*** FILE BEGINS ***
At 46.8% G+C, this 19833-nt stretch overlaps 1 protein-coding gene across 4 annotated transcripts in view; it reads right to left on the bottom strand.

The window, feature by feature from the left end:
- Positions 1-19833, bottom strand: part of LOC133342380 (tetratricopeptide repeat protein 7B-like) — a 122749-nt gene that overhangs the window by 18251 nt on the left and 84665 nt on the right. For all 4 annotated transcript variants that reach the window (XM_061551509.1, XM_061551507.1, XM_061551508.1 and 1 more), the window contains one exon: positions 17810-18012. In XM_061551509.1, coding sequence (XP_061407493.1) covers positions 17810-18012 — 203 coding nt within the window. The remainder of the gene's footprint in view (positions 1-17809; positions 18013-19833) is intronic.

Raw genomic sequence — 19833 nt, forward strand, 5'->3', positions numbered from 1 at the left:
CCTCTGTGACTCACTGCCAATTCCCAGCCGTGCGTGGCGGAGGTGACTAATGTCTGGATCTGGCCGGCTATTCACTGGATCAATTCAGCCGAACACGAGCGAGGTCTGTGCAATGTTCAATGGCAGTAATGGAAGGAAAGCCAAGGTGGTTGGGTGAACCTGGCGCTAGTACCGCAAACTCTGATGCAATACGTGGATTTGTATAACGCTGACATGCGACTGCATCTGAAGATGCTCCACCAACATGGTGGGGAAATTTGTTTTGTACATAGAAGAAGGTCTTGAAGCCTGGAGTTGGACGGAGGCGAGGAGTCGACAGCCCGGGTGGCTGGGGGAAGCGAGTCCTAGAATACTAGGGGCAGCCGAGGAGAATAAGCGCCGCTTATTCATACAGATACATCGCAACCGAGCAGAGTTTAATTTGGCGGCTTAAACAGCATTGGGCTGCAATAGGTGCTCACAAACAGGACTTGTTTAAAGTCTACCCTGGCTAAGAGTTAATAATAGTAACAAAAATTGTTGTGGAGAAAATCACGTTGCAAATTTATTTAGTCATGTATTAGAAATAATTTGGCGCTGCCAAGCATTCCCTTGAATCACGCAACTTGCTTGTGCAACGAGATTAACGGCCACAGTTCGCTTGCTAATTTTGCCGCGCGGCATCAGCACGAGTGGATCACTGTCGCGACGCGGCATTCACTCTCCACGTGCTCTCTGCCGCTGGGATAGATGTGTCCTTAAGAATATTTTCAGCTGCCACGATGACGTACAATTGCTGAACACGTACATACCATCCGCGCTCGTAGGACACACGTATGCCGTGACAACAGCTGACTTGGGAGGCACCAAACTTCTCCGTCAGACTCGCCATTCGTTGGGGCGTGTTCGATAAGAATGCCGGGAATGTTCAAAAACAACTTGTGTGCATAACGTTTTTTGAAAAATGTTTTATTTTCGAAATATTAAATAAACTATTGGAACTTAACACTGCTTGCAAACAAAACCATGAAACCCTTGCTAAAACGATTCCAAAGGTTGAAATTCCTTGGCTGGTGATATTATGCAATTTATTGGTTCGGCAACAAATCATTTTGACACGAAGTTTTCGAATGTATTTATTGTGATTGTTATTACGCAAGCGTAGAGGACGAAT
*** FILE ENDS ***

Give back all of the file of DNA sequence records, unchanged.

At 46.8% G+C, this 19833-nt stretch overlaps 1 protein-coding gene across 4 annotated transcripts in view; it reads right to left on the bottom strand.

The window, feature by feature from the left end:
- Positions 1-19833, bottom strand: part of LOC133342380 (tetratricopeptide repeat protein 7B-like) — a 122749-nt gene that overhangs the window by 18251 nt on the left and 84665 nt on the right. For all 4 annotated transcript variants that reach the window (XM_061551509.1, XM_061551507.1, XM_061551508.1 and 1 more), the window contains one exon: positions 17810-18012. In XM_061551509.1, coding sequence (XP_061407493.1) covers positions 17810-18012 — 203 coding nt within the window. The remainder of the gene's footprint in view (positions 1-17809; positions 18013-19833) is intronic.

Raw genomic sequence — 19833 nt, forward strand, 5'->3', positions numbered from 1 at the left:
CCTCTGTGACTCACTGCCAATTCCCAGCCGTGCGTGGCGGAGGTGACTAATGTCTGGATCTGGCCGGCTATTCACTGGATCAATTCAGCCGAACACGAGCGAGGTCTGTGCAATGTTCAATGGCAGTAATGGAAGGAAAGCCAAGGTGGTTGGGTGAACCTGGCGCTAGTACCGCAAACTCTGATGCAATACGTGGATTTGTATAACGCTGACATGCGACTGCATCTGAAGATGCTCCACCAACATGGTGGGGAAATTTGTTTTGTACATAGAAGAAGGTCTTGAAGCCTGGAGTTGGACGGAGGCGAGGAGTCGACAGCCCGGGTGGCTGGGGGAAGCGAGTCCTAGAATACTAGGGGCAGCCGAGGAGAATAAGCGCCGCTTATTCATACAGATACATCGCAACCGAGCAGAGTTTAATTTGGCGGCTTAAACAGCATTGGGCTGCAATAGGTGCTCACAAACAGGACTTGTTTAAAGTCTACCCTGGCTAAGAGTTAATAATAGTAACAAAAATTGTTGTGGAGAAAATCACGTTGCAAATTTATTTAGTCATGTATTAGAAATAATTTGGCGCTGCCAAGCATTCCCTTGAATCACGCAACTTGCTTGTGCAACGAGATTAACGGCCACAGTTCGCTTGCTAATTTTGCCGCGCGGCATCAGCACGAGTGGATCACTGTCGCGACGCGGCATTCACTCTCCACGTGCTCTCTGCCGCTGGGATAGATGTGTCCTTAAGAATATTTTCAGCTGCCACGATGACGTACAATTGCTGAACACGTACATACCATCCGCGCTCGTAGGACACACGTATGCCGTGACAACAGCTGACTTGGGAGGCACCAAACTTCTCCGTCAGACTCGCCATTCGTTGGGGCGTGTTCGATAAGAATGCCGGGAATGTTCAAAAACAACTTGTGTGCATAACGTTTTTTGAAAAATGTTTTATTTTCGAAATATTAAATAAACTATTGGAACTTAACACTGCTTGCAAACAAAACCATGAAACCCTTGCTAAAACGATTCCAAAGGTTGAAATTCCTTGGCTGGTGATATTATGCAATTTATTGGTTCGGCAACAAATCATTTTGACACGAAGTTTTCGAATGTATTTATTGTGATTGTTATTACGCAAGCGTAGAGGACGAAT